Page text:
First case in California of British coronavirus variant confirmed in San Diego County

San Diego has become the first community in the state, and one of the first in the country, to detect the presence of a new variant of the new coronavirus, and announced that a local man in his thirties tested positive for the tension.

The case is confirmed by a quick genetic analysis on Wednesday at 3am and indicates the presence of the same pathogen that caused three-quarters of the English population – around 40 million people – in the strictest level of the country’s lockdown system.

The new virus strain seems to be spreading faster than other versions in circulation.

San Diego’s case is among three known or presumably of the British subtype, called B.1.1.7. Media reports indicate that two members of the National Guard stationed in Colorado are thought to have the same type of infection. As of Wednesday night, one has been confirmed while the confirmation is still waiting for the second.

Dr. Eric McDonald, medical director of the province’s epidemiology department, said the San Diego resident did not report any overseas travel before he became ill, nor any of the two cases in Colorado. Travel history was not yet available for the second time.

Absent evidence of travel, it would appear that those with confirmed infections have picked up the virus in their communities, which strongly suggests that the British tribe is widespread in the community that people realize.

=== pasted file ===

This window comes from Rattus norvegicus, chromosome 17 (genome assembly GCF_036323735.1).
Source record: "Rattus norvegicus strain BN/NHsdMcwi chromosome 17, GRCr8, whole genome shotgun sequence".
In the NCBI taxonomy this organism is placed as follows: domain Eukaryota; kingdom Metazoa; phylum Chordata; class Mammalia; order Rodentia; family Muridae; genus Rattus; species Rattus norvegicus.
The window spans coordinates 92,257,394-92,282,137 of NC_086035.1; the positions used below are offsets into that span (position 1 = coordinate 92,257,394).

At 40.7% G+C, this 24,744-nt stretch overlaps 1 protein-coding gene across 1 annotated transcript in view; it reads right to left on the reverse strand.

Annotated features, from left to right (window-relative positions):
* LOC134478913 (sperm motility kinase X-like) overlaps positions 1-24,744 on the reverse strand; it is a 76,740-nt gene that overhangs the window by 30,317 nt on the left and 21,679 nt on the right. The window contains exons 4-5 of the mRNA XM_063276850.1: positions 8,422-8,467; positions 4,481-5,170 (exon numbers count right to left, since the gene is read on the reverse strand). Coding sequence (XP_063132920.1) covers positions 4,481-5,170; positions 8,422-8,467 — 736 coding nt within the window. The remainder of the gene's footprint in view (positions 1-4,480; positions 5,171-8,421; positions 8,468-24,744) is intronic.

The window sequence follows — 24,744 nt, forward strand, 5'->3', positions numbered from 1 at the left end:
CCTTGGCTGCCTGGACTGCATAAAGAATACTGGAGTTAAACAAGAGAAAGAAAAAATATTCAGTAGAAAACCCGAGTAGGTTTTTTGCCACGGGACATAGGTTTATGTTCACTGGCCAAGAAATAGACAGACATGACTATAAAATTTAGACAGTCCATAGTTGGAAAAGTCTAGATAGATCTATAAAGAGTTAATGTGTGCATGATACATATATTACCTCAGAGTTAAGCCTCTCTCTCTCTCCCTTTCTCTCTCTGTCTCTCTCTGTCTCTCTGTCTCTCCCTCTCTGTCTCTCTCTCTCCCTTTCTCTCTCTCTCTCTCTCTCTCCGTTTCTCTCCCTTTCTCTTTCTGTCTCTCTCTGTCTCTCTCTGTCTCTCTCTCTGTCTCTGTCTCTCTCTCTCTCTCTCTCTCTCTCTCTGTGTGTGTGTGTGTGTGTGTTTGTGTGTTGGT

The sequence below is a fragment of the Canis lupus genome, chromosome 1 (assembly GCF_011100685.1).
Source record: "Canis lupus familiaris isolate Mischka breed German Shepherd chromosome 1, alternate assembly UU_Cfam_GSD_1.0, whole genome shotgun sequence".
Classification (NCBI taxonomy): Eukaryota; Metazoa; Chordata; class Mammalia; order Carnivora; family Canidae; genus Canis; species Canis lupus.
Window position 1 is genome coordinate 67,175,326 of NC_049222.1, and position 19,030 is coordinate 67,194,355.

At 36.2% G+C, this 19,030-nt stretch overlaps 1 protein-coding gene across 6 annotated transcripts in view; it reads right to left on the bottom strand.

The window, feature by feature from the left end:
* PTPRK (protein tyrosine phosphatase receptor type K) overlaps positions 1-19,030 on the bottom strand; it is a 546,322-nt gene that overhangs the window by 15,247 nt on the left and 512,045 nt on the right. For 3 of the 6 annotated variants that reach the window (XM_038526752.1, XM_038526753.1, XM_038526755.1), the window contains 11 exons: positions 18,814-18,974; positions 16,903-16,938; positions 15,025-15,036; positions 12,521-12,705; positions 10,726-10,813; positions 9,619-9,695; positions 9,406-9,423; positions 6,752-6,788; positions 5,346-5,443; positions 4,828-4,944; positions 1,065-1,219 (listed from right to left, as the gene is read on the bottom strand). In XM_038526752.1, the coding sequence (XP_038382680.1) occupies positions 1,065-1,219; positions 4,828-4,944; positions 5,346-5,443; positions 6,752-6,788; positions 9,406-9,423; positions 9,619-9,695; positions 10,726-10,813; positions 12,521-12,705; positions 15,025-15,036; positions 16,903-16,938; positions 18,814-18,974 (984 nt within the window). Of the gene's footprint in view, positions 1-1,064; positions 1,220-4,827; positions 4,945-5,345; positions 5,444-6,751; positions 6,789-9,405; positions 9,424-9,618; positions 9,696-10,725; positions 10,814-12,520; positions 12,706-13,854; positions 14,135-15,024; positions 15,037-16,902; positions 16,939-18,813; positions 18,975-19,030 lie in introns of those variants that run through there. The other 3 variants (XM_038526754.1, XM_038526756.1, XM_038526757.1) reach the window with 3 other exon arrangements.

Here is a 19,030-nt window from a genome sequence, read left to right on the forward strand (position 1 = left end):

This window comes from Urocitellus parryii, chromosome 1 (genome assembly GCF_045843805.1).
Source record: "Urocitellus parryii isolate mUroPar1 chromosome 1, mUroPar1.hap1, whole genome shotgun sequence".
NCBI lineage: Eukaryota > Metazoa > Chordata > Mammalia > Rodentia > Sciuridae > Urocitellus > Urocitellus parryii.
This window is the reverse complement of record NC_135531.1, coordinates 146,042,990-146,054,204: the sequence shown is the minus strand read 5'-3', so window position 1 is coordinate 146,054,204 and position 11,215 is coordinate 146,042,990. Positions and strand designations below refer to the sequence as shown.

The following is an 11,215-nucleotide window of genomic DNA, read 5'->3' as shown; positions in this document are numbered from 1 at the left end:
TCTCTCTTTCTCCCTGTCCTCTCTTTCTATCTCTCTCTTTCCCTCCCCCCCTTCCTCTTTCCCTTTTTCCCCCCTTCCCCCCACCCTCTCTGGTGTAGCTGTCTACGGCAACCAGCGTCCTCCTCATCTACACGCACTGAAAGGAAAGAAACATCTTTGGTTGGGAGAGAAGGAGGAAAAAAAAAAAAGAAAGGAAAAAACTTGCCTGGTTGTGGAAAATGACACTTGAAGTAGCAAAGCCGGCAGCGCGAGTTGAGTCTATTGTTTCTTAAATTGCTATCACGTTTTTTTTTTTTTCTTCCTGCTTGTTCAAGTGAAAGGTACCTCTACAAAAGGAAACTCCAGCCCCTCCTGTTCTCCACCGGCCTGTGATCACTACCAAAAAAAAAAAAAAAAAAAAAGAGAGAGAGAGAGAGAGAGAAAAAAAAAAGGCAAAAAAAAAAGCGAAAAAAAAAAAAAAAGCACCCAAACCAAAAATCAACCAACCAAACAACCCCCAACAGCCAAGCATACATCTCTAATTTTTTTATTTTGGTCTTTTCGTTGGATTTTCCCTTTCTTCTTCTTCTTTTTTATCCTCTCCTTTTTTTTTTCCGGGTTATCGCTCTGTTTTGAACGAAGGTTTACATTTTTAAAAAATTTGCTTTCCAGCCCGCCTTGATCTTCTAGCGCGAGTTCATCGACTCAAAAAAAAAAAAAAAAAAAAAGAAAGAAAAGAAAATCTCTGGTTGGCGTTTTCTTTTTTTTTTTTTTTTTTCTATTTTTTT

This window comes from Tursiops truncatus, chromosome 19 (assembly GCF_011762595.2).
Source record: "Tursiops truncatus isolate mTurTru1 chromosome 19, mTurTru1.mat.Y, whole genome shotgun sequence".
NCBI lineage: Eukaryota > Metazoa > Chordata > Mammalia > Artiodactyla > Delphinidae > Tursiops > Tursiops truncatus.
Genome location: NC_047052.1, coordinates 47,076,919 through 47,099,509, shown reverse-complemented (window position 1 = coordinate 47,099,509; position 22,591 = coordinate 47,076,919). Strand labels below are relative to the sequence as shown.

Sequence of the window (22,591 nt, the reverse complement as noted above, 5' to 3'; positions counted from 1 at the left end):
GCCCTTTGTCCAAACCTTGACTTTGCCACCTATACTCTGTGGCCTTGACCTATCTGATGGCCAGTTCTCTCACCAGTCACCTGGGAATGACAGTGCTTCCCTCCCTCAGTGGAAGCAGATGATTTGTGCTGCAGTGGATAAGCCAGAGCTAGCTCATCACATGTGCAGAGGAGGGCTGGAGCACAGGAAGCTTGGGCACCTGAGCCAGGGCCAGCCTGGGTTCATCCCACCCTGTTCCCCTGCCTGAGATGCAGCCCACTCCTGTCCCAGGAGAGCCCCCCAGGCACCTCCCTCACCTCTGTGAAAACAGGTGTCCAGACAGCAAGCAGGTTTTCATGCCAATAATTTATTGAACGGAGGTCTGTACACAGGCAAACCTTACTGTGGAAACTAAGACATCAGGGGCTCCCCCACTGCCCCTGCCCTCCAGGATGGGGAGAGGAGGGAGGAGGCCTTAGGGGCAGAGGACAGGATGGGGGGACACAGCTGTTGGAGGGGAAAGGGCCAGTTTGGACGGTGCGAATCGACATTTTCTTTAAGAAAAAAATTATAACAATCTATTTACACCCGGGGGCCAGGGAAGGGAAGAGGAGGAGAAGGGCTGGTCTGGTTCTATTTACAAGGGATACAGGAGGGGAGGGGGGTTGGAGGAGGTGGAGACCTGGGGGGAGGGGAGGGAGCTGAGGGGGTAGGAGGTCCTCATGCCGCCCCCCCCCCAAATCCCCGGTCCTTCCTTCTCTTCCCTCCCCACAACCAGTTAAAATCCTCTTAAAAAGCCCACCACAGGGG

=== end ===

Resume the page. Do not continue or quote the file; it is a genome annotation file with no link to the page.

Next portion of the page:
“There are other cases in San Diego that we need to be aware of,” McDonald said.

The San Diego topic apparently obeyed the current home series.

“If we go back two weeks, the number of activities was also very limited,” McDonald said. “There was no work activity, and there was no specific meeting we talked about that would be the potential for a community outbreak.”

Scientists around the world scramble to learn as much as possible about B.1.1.7. and another similar voltage detected in South Africa, which appears to have a similar turbocharged transmission capability.

Wednesday was busy with COVID developments.

On Wednesday, Todd Gloria, Mayor of San Diego, announced a new executive order that calls for stricter enforcement of health orders. Gloria said police officers in San Diego will work closely with the city attorney’s office to aggressively pursue $ 1,000 fines for those who ‘blatantly and horribly defy the provision of public health orders.’

Sharp HealthCare, the region’s largest healthcare system, has also been scrutinized for administering 300 doses of coronavirus vaccine to local first responders. Police and firefighters are not at the top level of the state’s vaccination priority schedule, which says doses should go to frontline health workers and residents and nursing homes.

In an email, a Sharp official said the doses, which last up to six months under deep freezing conditions, were on the verge of expiring after reaching the five-day viability period after being thawed. and is ready to use. at a walk-in clinic for Sharp employees.

Sharp said he is reconsidering his planning process for managing vaccine used at inpatient clinics. So far, about 10,000 of the 20,000 doses Sharp has received have been used.